The project will investigate the acquisition of nitrogen (N) and prey capture by the rainforest carnivorous sundew Drosera schizandra. D. schizandra is one of only three rainforest species of carnivorous sundews in the world and endemic to Mount Bartle Frere of Wooroonooran National Park. Captured prey will be identified and measured to detect prey composition and biomass. Using N isotope ratios, the project will determine the relative contributions of prey and soil N. The outcome of the project will contribute to the ecology of rainforest carnivorous sundew and better understanding on N plasticity of the few rainforest sundews.
Investigators
Irwan Lovadi, Joe Holtum, Simon Robson and Charles Clarke (College of Science & Engineering and Division of Tropical Environments & Societies)
Keywords
Drosera schizandra; Droseraceae; Rainforest; Prey capture; Nitrogen; Ecology

Wet Tropics Management Authority - Student Research Grant Scheme

Interactions among fungi, ants, and the ant-plant Myrmecodia beccarii

Indicative Funding
$3,000
Summary
Myrmecodia beccarii is a vulnerable endemic ant-plant of far north Queensland. This ant-plant provides ants with housing in specialised tunnels and chambers. Fungi were discovered in these chambers almost 40 years ago but their identity and functional roles have never been determined. I will explore the ecological interactions among fungi, ants and M. beccarrii to establish and define this tripartite mutualism. To do this, I will conduct field work to determine the distribution of fungal species within M.beccarii and field/greenhouse experiments to investigate the interactions and functional roles of fungi. The results will be used to inform the conservation of M. beccarri.
Investigators
Melinda Greenfield, Sandra Abell, Lori Lach and Joe Holtum (College of Science & Engineering)
Keywords
Myrmecodia beccarii (Rubiaceae); Ant-plants; Fungi; Philidris cordata (Formicidae)

Wet Tropics Management Authority - Student Research Grant Scheme

Interactions among fungi, ants, and the ant-plant Myrmecodia beccarii.

Indicative Funding
$3,993
Summary
Myrmecodia beccarii is a vulnerable endemic ant-plant of far north Queensland. This ant-plant provides ants with housing in specialised tunnels and chambers. Fungi were discovered in these chambers over 30 years ago but their identity and functional roles have never been determined. I will explore the ecological interactions between fungi, ants and M. beccarii to establish and define this tripartitie mutualism. To do this, I will conduct field work to determine the distribution of fungal species within M. beccarii and field/greenhouse experiments to investigate the interactions and functional roles of fungi. The results will be used to inform the conservation of M. beccarii.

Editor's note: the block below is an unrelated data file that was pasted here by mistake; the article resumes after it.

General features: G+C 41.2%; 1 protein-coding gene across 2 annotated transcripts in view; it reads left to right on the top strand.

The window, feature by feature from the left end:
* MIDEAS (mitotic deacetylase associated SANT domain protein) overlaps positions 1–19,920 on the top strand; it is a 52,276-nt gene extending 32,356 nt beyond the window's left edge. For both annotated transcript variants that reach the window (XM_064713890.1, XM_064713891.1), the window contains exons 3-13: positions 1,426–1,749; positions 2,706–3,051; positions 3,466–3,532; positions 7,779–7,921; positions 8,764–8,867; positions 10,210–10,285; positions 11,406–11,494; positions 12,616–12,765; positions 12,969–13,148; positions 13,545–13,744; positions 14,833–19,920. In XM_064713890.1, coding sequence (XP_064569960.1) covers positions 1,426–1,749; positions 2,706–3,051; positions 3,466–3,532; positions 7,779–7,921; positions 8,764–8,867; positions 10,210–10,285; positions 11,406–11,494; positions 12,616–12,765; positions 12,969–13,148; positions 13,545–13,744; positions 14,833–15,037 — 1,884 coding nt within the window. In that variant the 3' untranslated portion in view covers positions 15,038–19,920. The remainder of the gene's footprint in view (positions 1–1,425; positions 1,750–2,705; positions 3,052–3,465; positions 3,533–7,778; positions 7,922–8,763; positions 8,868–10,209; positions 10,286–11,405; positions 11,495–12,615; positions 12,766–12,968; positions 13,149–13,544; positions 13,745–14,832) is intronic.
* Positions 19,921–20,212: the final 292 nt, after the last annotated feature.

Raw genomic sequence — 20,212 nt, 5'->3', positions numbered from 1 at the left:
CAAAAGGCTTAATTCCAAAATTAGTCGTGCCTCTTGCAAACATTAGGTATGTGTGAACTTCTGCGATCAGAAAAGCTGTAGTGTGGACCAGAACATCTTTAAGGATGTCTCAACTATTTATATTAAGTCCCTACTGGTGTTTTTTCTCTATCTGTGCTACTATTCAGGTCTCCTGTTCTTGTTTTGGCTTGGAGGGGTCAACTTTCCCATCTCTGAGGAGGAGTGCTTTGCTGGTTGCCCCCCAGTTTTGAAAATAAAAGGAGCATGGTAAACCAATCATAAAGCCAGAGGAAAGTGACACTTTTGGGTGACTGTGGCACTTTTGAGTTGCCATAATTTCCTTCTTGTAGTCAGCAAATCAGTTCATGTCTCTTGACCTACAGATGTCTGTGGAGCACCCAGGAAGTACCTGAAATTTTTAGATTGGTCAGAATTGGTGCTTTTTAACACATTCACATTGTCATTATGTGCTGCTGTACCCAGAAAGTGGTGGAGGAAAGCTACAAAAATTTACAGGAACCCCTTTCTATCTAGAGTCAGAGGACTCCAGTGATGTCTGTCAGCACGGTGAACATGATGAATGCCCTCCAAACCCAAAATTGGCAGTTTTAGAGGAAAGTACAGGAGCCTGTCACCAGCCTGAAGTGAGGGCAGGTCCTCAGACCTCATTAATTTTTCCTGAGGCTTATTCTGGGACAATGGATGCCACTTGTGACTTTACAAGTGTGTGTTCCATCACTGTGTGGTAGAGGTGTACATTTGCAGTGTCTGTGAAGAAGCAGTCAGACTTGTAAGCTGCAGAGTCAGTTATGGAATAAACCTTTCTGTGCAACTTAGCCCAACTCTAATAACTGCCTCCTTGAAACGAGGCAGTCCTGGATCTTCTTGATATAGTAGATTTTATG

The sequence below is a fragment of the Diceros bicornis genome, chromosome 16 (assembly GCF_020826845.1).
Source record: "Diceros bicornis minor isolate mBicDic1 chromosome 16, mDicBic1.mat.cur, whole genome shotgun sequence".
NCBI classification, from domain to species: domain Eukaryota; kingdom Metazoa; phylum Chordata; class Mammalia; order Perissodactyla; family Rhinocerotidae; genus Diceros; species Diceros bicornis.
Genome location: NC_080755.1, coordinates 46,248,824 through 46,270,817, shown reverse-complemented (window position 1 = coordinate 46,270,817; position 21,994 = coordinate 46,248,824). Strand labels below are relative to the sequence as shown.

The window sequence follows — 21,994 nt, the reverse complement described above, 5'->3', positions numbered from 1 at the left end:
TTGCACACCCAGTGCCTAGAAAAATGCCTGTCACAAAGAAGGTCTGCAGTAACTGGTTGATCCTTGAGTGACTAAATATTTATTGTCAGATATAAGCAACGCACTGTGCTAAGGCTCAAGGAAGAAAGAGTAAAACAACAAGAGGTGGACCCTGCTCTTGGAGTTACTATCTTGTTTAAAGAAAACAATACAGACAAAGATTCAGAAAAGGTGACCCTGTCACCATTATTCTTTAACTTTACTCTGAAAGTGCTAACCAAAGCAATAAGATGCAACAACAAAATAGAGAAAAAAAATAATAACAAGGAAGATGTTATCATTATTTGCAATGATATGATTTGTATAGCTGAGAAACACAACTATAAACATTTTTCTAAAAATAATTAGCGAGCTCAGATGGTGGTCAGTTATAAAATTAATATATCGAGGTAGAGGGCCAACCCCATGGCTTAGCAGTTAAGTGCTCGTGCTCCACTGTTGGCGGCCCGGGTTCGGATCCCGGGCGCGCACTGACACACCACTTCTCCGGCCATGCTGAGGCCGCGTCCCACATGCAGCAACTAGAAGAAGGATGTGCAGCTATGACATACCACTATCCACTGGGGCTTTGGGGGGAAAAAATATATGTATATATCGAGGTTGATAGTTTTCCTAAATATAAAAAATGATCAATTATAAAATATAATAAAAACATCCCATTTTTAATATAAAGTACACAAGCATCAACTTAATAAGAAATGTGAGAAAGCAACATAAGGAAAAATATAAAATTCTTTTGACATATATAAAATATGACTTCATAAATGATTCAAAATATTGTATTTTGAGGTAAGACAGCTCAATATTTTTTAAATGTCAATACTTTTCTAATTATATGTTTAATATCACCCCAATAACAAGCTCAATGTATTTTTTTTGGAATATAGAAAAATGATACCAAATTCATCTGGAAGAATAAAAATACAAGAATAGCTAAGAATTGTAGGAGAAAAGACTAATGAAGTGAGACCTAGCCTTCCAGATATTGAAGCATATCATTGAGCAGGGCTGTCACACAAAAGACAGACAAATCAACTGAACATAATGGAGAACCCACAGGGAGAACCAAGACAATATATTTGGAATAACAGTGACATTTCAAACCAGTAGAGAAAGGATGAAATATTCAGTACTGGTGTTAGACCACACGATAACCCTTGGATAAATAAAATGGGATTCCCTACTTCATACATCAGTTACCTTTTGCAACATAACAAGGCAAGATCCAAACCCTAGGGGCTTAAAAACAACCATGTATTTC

Investigators
Melinda Greenfield, Sandra Abell, Lori Lach and Joe Holtum (College of Science & Engineering)
Keywords
Myrmecodia beccarii; Ant-plants; Fungi; Philidris cordata

Australian Research Council - Discovery - Projects

Response and vulnerability of tropical rainforest plants to experimental drought

Indicative Funding
$365,000 over 3 years
Summary
How will tropical forests respond if droughts should increase in the future? In a globally unique experiment, we will induce artificial rough in an Australian tropical rainforest and then use a canopy crane to assess plant responses at all vertical forest layers. We will contrast demographic and physiological responses of an array of plant species and functional groups, compared to nearby experimental-control plots where tree growth, composition, soil water and atmospheric exchange have been monitored since 1999. Drought responses for key species and functional groups will be compared with their distributions across regional rainfall gradients to yield novel insights into potential rainforest responses to future climate change.
Investigators
Susan Laurance, Joe Holtum, Bill Laurance and Paul Nelson in collaboration with Jonathan Lloyd and Maurizio Mencuccini (College of Science & Engineering, University of Leeds and University of Edinburgh)
Keywords
rainforest ecology; climate change adaptations; Ecophysiology
Supervision

Advisory Accreditation: I can be on your Advisory Panel as a Primary or Secondary Advisor.

These Higher Degree Research projects are either current or by students who have completed their studies within the past 5 years at JCU. Linked titles show theses available within ResearchOnline@JCU.

Current
  • Interactions Among Fungi, Ants, and the Ant-plant Myrmecodia beccarii (PhD , Secondary Advisor)
  • Ectoine Gene Cassette Transformation into Cyanobacteria/Microalgae for the Improvement of Salinity and Temperature Resilience. (PhD , Associate Advisor)
  • Nitrogen Economies and Trapping Capacities of Selected North Queensland Drosera (PhD , Primary Advisor)
  • Origins of the Northern Australian Flora: Role of the Sunda-Sahul Floristic Exchange (PhD , Secondary Advisor)
Completed
Collaboration

The map shows research collaborations by institution from the past 7 years.
Note: Map points are indicative of the countries or states that institutions are associated with.

  • 5+ collaborations
  • 4 collaborations
  • 3 collaborations
  • 2 collaborations
  • 1 collaboration
  • Indicates the Tropics (Torrid Zone)

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Email
Phone
Location
  • 23.105, Marine & Tropical Biology 1 (Townsville campus)
Advisory Accreditation
Primary Advisor